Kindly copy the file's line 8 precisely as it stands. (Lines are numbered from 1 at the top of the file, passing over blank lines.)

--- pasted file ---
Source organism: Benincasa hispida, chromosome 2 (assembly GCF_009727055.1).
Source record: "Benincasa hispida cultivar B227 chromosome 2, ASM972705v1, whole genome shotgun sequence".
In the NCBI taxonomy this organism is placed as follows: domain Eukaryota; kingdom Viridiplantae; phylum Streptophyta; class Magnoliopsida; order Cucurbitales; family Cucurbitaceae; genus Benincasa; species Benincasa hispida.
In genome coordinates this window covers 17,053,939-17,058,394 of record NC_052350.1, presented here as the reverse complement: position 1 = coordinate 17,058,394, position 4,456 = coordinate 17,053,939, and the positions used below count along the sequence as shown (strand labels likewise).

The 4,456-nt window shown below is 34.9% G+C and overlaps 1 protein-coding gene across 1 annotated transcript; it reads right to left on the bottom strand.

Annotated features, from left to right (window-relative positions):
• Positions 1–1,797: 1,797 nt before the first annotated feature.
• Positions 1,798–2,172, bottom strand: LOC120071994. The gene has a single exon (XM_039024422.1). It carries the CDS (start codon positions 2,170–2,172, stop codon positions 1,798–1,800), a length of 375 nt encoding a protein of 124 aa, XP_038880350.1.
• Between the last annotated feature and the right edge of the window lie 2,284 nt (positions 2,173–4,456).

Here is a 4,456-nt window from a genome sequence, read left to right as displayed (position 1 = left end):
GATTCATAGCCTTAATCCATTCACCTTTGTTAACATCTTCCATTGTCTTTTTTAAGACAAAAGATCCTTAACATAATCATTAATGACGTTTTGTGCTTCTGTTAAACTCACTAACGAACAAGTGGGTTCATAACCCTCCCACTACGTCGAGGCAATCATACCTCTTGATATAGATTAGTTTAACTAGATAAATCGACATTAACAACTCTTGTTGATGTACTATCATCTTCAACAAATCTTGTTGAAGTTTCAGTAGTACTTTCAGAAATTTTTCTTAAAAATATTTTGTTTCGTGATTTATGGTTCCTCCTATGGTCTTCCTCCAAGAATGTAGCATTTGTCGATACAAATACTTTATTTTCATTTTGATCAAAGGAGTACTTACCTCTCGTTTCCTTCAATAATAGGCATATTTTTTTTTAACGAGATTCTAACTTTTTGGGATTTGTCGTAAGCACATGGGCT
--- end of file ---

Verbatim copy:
• Positions 1,798–2,172, bottom strand: LOC120071994. The gene has a single exon (XM_039024422.1). It carries the CDS (start codon positions 2,170–2,172, stop codon positions 1,798–1,800), a length of 375 nt encoding a protein of 124 aa, XP_038880350.1.